Clark willing to ‘carry us through’

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    After overcoming his fear of heights, Invercargill deputy Mayor Nobby Clark says the only thing he's afraid of is losing his partner.

    Invercargill’s polarising deputy mayor says he would put his hand up to fill in as interim mayor if Sir Tim Shadbolt does not make it through this term. Nobby Clark opens up to Local Democracy Reporting’s Matthew Rosenberg about strained relationships at council, lessons learned through Buddhism and how his star sign affects his relationships.

    It’s no coincidence there are masks hanging on Nobby Clark’s wall.

    The deputy mayor of Invercargill, who’s developed a reputation as an abrasive character around the council table, says he’s been wearing one most of his life.

    “Contrary to common belief, I’m quite insular. I’m quite an introvert in lots of ways, even though I portray the opposite.”

    A code of conduct breach at the council over an accusation levelled at the chief executive, a widely publicised falling out with Invercargill Mayor Sir Tim Shadbolt who labelled him “Brutus”, and mixed feedback in an independent review which described him as “polarising”.

    These are just some of the episodes that have clouded the 69-year-old’s first term in council following 2019 election success.

    But for former mailman Clark, there are no regrets swapping the open roads of his rural delivery run for the inner-city hustle of council chambers.

    “I’m totally fearless now. Possibly losing my partner would be the biggest thing I’d be nervous about. I used to have a fear of heights.”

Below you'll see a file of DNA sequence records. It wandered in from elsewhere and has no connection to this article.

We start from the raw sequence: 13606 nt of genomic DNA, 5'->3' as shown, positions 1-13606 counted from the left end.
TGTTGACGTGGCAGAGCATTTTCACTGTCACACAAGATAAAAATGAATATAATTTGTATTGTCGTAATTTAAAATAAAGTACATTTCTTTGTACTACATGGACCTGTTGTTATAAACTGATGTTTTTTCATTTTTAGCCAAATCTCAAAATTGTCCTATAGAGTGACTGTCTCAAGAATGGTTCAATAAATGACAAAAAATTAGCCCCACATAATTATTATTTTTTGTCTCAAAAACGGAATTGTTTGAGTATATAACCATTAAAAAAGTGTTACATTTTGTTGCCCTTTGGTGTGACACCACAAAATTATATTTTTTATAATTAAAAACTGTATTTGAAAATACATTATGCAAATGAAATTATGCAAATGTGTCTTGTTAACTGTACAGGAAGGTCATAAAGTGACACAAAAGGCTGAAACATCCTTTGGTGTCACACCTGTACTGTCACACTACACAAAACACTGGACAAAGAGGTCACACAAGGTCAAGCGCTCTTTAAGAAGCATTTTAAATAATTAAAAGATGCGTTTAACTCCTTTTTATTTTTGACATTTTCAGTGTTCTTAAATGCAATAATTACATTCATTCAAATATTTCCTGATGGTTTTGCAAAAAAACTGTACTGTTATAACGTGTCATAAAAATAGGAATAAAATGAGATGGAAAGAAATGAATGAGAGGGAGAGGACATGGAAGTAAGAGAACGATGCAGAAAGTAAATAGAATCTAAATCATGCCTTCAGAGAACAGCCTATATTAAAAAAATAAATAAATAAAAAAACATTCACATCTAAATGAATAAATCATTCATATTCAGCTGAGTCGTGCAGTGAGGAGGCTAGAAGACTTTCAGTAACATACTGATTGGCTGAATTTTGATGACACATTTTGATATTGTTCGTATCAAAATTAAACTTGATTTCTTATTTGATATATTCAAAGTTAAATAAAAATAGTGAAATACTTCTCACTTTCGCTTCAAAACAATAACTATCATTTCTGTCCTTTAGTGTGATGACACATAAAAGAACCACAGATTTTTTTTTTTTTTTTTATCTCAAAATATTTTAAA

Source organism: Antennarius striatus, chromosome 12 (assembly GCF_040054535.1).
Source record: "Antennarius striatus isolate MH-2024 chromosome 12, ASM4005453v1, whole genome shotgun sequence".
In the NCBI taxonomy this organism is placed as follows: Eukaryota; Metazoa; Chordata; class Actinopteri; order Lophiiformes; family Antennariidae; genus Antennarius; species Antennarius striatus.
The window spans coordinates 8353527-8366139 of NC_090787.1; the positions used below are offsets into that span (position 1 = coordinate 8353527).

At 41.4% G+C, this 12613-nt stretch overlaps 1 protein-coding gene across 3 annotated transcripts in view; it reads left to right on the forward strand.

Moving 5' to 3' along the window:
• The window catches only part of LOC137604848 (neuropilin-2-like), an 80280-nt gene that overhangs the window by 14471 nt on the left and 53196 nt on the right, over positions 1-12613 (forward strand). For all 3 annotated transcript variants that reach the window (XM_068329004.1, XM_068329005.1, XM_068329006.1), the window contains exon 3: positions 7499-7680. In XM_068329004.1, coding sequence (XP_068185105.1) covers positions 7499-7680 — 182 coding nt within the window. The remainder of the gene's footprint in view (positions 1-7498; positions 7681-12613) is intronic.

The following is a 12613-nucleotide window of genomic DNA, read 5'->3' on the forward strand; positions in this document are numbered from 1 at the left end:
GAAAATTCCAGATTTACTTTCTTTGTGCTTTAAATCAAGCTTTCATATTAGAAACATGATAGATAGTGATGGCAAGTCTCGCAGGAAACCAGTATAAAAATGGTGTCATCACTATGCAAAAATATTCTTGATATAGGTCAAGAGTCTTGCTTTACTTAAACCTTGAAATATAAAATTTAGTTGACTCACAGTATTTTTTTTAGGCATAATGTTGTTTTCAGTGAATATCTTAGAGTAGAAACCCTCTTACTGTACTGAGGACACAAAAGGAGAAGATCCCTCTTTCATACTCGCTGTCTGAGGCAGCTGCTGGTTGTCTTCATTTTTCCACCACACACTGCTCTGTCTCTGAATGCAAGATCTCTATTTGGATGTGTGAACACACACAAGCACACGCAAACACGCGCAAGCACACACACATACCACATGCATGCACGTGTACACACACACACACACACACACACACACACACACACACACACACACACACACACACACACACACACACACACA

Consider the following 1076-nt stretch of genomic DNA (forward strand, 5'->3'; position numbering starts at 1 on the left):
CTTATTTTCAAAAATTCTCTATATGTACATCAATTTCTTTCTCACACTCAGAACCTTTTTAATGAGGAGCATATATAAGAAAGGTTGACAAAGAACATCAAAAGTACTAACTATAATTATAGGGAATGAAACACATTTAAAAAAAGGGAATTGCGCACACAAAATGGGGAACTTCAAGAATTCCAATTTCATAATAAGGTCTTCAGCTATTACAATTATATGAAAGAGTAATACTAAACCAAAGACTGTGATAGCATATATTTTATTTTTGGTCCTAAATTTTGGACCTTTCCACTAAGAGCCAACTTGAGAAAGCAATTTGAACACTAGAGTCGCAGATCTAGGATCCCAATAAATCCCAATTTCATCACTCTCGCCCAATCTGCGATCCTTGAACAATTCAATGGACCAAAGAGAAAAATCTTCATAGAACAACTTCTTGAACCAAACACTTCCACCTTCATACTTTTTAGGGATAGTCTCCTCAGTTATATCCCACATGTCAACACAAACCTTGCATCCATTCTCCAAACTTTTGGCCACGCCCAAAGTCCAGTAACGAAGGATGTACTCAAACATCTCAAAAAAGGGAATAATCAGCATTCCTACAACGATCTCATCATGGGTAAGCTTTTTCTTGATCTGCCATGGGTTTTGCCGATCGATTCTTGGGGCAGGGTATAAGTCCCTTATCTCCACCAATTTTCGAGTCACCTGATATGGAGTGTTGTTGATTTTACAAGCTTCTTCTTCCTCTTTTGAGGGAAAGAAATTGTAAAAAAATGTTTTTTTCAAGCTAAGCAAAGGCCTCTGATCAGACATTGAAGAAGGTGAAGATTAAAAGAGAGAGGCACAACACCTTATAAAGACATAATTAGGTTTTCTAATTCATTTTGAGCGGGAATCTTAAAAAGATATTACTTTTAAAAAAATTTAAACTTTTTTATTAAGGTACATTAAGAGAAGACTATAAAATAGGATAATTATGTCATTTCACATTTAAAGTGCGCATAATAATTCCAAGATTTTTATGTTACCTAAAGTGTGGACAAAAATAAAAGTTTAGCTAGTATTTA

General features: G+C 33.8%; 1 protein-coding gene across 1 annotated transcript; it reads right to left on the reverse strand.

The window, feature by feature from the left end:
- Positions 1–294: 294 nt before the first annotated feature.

Clark is not only Sir Tim’s deputy. In many ways, he’s his antithesis.

    He talks fast, not stopping to draw breath. Sir Tim’s background was rooted in activism and commune-founding, Clark describes his as “authoritarian”.

    And while Sir Tim was protesting the Vietnam War in the 1970s, Clark was on the ground with the armed forces – albeit as a medic.

    The reluctant deputy mayor (Clark originally turned down the offer) believes he was selected by Sir Tim because he was seen as someone who could “fire a few bullets” and push issues.

    “I don’t care if other councillors like me or not. They can dislike me as much as they want, my job is to represent ratepayers,” he says.

    But popular he seems to be. When he claimed his seat at the last election, he did so with the most votes out of any councillor, transitioning from external to internal dissident overnight.

    Perched on a comfy chair in his Otatara home on the outskirts of Invercargill, he drops the mask on how the past two years have been.

    “Stressed to the max, I am at times.

    “Often you get so bloody stressed that at the end of the day all you want to do is sit in a chair and do nothing, and watch some idiot s… on TV that you don’t actually want to watch, but it winds you down.”

    Clark had previously been a vocal critic of the council through his role as the spokesman of the Invercargill Ratepayers Advocacy Group, so he wasn’t expecting a smooth run upon election.

    But between the widely publicised rift with Sir Tim and frustration at the delayed museum (his “deal-breaker”), he’s decided there’s no chance he will stand again.

    “Council don’t have a track record of getting things done.

    “If we got this museum up and running in the next three or four years, I would have had a second thought about staying on. If Tim falls over in the interim, I will put my name forward as an interim mayor to carry us through.”

    Clark’s tenuous relationship with Sir Tim once again came into the spotlight last week when he publicly responded to the mayor’s challenge to a fitness duel.

    Sir Tim had previously challenged all councillors over the age of 70 to a race in hopes it would dispel criticism over his health and ability to lead.

    At 69, Clark felt he was close enough to put his hand up.

    He says if the mayor doesn’t front up before the end of the month, he’s taking it as a default win.

    “I’m picking I can probably run backwards faster than he can run forwards.”

    Exercise has been Clark’s go-to for coping with stress, and an important part of his life.